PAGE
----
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Marlene Dietrich Paperback – January 18, 1994

4.2 out of 5 stars 63 customer reviews

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From Library Journal

As Marlene, the German-born Maria Magdalena Dietrich (1901-92) was a charismatic movie actress of the 1930s and 1940s. Like Greta Garbo, Dietrich symbolizes glamour and mystery. There are numerous books about the legend, including the star's own Marlene ( LJ 4/1/89). Riva, Dietrich's daughter, here adds her account. As anticipated, Riva's perspective is unique and affecting. Using her mother's diary, radiograms, and letters, she gives proper weight to Dietrich's youth, her experience on the Berlin stage, her collaboration with director Josef Von Sternberg (e.g., The Blue Angel , 1930; Morocco , 1930), and her latter-day triumphs on stage and as a chanteuse. There are arresting tales here (father and stepfather killed in World War I; a stint entertaining U.S. troops during the Battle of the Bulge; affairs with legends of the screen and other arts) that give the reader a true grasp of both biographer and subject. Recommended for public libraries and film collections.Previewed in Prepub Alert, LJ 9/15/92. --Kim Holston, American Inst. for Chartered Property Casualty Underwriters, Malvern, Pa.
Copyright 1993 Reed Business Information, Inc. --This text refers to the Hardcover edition.

From the Inside Flap

"Gossipy...Elabroately detailed...Greatly entertaining...Riva leaves no sequin unturned."
Marlene Deitrich was considered one of the most glamorous stars of her day. A determined perfectionist with an incredible ego, her beauty, her style, her sense of the outrageous, made her a star. In this candid, illuminating, and detailed biography full of photographs, her only daughter Maria Riva, tells the incredible, fascinating, story of the star's life and career, loves and hates, hits and misses, as only a daughter can.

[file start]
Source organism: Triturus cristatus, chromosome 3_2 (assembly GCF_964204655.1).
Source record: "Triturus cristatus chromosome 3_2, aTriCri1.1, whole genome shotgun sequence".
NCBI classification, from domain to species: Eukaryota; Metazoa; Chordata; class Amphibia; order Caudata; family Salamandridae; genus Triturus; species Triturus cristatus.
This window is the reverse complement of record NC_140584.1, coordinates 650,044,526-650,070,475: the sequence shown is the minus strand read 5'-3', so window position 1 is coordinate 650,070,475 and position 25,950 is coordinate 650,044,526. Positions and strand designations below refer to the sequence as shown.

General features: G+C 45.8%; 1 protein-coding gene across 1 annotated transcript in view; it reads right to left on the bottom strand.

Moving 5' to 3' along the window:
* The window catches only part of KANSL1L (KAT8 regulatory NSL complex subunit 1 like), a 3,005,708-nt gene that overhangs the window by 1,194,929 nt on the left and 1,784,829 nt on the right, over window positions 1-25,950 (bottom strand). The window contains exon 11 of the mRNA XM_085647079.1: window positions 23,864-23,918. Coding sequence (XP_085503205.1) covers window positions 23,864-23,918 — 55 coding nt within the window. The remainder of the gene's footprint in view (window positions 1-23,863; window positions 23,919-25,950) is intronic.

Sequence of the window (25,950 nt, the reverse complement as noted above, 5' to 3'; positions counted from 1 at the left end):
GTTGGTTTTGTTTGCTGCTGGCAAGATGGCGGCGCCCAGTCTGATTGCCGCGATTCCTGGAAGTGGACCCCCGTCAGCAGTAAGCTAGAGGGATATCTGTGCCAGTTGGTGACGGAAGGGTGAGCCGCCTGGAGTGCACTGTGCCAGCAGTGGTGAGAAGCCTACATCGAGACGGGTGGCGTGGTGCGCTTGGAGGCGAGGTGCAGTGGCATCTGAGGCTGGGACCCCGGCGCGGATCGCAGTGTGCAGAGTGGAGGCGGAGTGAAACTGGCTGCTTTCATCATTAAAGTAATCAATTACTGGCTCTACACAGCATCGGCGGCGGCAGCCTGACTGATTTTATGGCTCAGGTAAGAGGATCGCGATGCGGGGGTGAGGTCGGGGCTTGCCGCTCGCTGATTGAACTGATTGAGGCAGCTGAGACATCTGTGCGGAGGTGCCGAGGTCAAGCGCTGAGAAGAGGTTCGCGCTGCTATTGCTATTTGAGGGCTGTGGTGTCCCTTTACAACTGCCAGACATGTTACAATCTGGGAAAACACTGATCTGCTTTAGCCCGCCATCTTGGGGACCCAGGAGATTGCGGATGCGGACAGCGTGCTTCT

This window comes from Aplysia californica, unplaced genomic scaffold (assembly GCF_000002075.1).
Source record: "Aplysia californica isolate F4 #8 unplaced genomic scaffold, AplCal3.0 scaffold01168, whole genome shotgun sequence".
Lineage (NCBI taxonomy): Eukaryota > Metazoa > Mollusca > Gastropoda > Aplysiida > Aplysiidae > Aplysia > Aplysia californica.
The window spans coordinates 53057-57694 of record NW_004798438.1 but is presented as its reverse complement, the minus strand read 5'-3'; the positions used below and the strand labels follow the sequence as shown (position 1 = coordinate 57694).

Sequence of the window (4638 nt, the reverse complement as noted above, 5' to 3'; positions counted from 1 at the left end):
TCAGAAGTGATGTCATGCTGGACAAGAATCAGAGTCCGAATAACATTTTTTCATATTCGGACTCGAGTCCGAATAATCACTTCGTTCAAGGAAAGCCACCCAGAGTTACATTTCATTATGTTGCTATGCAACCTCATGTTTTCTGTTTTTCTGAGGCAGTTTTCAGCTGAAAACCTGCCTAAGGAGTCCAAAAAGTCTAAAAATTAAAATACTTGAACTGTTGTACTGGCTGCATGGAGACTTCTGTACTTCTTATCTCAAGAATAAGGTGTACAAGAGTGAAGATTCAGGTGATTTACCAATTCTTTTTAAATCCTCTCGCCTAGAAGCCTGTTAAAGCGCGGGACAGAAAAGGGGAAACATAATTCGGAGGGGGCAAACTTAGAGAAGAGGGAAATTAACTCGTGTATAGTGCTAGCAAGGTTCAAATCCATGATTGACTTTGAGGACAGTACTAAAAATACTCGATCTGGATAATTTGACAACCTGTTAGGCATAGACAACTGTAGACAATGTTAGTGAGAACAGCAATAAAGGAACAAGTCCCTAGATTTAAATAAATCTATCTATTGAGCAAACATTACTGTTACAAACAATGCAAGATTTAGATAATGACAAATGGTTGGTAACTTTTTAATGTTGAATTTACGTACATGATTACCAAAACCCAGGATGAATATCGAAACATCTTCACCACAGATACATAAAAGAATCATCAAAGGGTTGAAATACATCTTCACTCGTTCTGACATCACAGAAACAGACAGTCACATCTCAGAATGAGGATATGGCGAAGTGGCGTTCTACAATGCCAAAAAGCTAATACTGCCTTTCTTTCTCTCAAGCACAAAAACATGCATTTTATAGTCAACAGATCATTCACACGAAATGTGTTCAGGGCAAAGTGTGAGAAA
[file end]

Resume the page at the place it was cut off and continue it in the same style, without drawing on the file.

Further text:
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Product Details

  • Paperback: 789 pages
  • Publisher: Ballantine Books (January 18, 1994)
  • Language: English
  • ISBN-10: 0345386450
  • ISBN-13: 978-0345386458
  • Product Dimensions: 6.2 x 1.4 x 9.2 inches
  • Shipping Weight: 1.8 pounds
  • Average Customer Review: 4.2 out of 5 stars  See all reviews (63 customer reviews)
  • Amazon Best Sellers Rank: #796,012 in Books (See Top 100 in Books)

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By Mary Whipple HALL OF FAMETOP 100 REVIEWER on November 25, 2005
Format: Paperback
In this astonishingly honest biography of Marlene Dietrich from birth to age 73, her daughter Maria Riva reveals the truth about her mother as it contrasts with the sometimes embellished stories of the Dietrich legend. She does this with love, a sense of understanding of the needs of this complex woman, and with a surprising humor which is never deprecating. The resulting biography shows Dietrich in an almost heroic light--but not for the actions which have become part of her show-biz mystique. Her real life and her real commitments, many of which are far less celebrated, often prove to be more remarkable than the stories promulgated by the press.

Dietrich began keeping diaries and journals at age ten, and her daughter uses these and her personal knowledge to show Dietrich's life in three phases. The first part includes her family background, childhood, acting studies, early career, and decision to pursue a film career in Hollywood, and also incorporates her marriage to Rudolf Sieber (which lasted fifty years) and the birth of her daughter. In Part II, her decision to become an American citizen, help actively with the American war effort, and work tirelessly for the USO in America, Europe, and Africa shows a commitment to helping others that belies her cold, sexy image. In Part III, her postwar career in Las Vegas and on tour, despite her undiagnosed health problems, reveal her dedication to remaining a "goddess" on stage and in the public imagination.